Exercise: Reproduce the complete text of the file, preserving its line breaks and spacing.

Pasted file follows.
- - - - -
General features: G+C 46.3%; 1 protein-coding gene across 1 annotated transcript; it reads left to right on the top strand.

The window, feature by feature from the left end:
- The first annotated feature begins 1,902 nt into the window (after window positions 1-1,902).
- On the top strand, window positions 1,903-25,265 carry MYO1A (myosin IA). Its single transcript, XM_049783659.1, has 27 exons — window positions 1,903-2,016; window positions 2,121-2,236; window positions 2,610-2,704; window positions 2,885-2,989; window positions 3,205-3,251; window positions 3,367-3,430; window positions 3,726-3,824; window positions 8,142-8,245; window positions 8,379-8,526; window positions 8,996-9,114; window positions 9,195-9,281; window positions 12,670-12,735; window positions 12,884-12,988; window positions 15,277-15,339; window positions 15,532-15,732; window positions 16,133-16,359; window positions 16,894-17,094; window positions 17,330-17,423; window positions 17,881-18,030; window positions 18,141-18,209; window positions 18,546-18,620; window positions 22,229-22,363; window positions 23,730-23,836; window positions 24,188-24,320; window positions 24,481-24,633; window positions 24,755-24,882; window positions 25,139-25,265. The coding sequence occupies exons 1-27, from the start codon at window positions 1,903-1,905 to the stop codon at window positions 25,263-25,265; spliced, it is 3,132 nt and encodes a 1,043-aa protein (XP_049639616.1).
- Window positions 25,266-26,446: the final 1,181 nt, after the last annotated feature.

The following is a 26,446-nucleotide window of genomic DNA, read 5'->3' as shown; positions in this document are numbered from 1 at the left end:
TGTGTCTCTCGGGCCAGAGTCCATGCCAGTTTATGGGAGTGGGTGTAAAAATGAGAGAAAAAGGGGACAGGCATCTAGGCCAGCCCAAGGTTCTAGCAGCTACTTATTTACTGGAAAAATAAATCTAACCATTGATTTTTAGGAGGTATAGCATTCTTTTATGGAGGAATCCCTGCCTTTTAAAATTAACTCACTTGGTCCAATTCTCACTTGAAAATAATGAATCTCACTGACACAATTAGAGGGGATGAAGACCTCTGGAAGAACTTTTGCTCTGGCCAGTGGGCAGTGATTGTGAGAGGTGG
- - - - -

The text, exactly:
General features: G+C 46.3%; 1 protein-coding gene across 1 annotated transcript; it reads left to right on the top strand.

The window, feature by feature from the left end:
- The first annotated feature begins 1,902 nt into the window (after window positions 1-1,902).
- On the top strand, window positions 1,903-25,265 carry MYO1A (myosin IA). Its single transcript, XM_049783659.1, has 27 exons — window positions 1,903-2,016; window positions 2,121-2,236; window positions 2,610-2,704; window positions 2,885-2,989; window positions 3,205-3,251; window positions 3,367-3,430; window positions 3,726-3,824; window positions 8,142-8,245; window positions 8,379-8,526; window positions 8,996-9,114; window positions 9,195-9,281; window positions 12,670-12,735; window positions 12,884-12,988; window positions 15,277-15,339; window positions 15,532-15,732; window positions 16,133-16,359; window positions 16,894-17,094; window positions 17,330-17,423; window positions 17,881-18,030; window positions 18,141-18,209; window positions 18,546-18,620; window positions 22,229-22,363; window positions 23,730-23,836; window positions 24,188-24,320; window positions 24,481-24,633; window positions 24,755-24,882; window positions 25,139-25,265. The coding sequence occupies exons 1-27, from the start codon at window positions 1,903-1,905 to the stop codon at window positions 25,263-25,265; spliced, it is 3,132 nt and encodes a 1,043-aa protein (XP_049639616.1).
- Window positions 25,266-26,446: the final 1,181 nt, after the last annotated feature.

The following is a 26,446-nucleotide window of genomic DNA, read 5'->3' as shown; positions in this document are numbered from 1 at the left end:
TGTGTCTCTCGGGCCAGAGTCCATGCCAGTTTATGGGAGTGGGTGTAAAAATGAGAGAAAAAGGGGACAGGCATCTAGGCCAGCCCAAGGTTCTAGCAGCTACTTATTTACTGGAAAAATAAATCTAACCATTGATTTTTAGGAGGTATAGCATTCTTTTATGGAGGAATCCCTGCCTTTTAAAATTAACTCACTTGGTCCAATTCTCACTTGAAAATAATGAATCTCACTGACACAATTAGAGGGGATGAAGACCTCTGGAAGAACTTTTGCTCTGGCCAGTGGGCAGTGATTGTGAGAGGTGG